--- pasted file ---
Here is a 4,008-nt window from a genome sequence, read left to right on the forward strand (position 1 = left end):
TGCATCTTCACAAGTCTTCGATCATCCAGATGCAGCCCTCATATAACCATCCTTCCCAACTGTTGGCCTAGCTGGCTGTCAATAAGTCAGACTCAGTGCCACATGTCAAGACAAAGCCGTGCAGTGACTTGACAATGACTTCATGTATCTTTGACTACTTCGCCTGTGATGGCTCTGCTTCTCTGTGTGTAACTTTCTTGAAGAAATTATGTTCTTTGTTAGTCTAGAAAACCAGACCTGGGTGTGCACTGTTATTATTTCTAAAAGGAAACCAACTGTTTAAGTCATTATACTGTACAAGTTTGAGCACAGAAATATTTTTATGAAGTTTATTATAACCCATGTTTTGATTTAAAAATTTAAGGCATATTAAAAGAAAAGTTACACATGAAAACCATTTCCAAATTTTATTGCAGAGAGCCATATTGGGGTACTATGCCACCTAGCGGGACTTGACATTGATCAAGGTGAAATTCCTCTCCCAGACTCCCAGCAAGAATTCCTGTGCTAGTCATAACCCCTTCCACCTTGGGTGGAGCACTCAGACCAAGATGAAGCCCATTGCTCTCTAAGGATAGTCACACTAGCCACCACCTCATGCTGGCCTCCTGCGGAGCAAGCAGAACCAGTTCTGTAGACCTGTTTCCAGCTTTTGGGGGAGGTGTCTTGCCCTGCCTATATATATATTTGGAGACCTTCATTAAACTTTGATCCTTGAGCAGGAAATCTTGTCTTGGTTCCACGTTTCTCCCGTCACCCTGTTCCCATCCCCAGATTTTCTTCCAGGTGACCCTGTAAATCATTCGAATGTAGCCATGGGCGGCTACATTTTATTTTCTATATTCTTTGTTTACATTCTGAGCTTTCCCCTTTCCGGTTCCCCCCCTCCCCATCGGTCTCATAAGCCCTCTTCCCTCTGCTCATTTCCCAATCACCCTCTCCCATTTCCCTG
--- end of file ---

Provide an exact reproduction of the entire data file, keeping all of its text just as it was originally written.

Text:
Here is a 4,008-nt window from a genome sequence, read left to right on the forward strand (position 1 = left end):
TGCATCTTCACAAGTCTTCGATCATCCAGATGCAGCCCTCATATAACCATCCTTCCCAACTGTTGGCCTAGCTGGCTGTCAATAAGTCAGACTCAGTGCCACATGTCAAGACAAAGCCGTGCAGTGACTTGACAATGACTTCATGTATCTTTGACTACTTCGCCTGTGATGGCTCTGCTTCTCTGTGTGTAACTTTCTTGAAGAAATTATGTTCTTTGTTAGTCTAGAAAACCAGACCTGGGTGTGCACTGTTATTATTTCTAAAAGGAAACCAACTGTTTAAGTCATTATACTGTACAAGTTTGAGCACAGAAATATTTTTATGAAGTTTATTATAACCCATGTTTTGATTTAAAAATTTAAGGCATATTAAAAGAAAAGTTACACATGAAAACCATTTCCAAATTTTATTGCAGAGAGCCATATTGGGGTACTATGCCACCTAGCGGGACTTGACATTGATCAAGGTGAAATTCCTCTCCCAGACTCCCAGCAAGAATTCCTGTGCTAGTCATAACCCCTTCCACCTTGGGTGGAGCACTCAGACCAAGATGAAGCCCATTGCTCTCTAAGGATAGTCACACTAGCCACCACCTCATGCTGGCCTCCTGCGGAGCAAGCAGAACCAGTTCTGTAGACCTGTTTCCAGCTTTTGGGGGAGGTGTCTTGCCCTGCCTATATATATATTTGGAGACCTTCATTAAACTTTGATCCTTGAGCAGGAAATCTTGTCTTGGTTCCACGTTTCTCCCGTCACCCTGTTCCCATCCCCAGATTTTCTTCCAGGTGACCCTGTAAATCATTCGAATGTAGCCATGGGCGGCTACATTTTATTTTCTATATTCTTTGTTTACATTCTGAGCTTTCCCCTTTCCGGTTCCCCCCCTCCCCATCGGTCTCATAAGCCCTCTTCCCTCTGCTCATTTCCCAATCACCCTCTCCCATTTCCCTG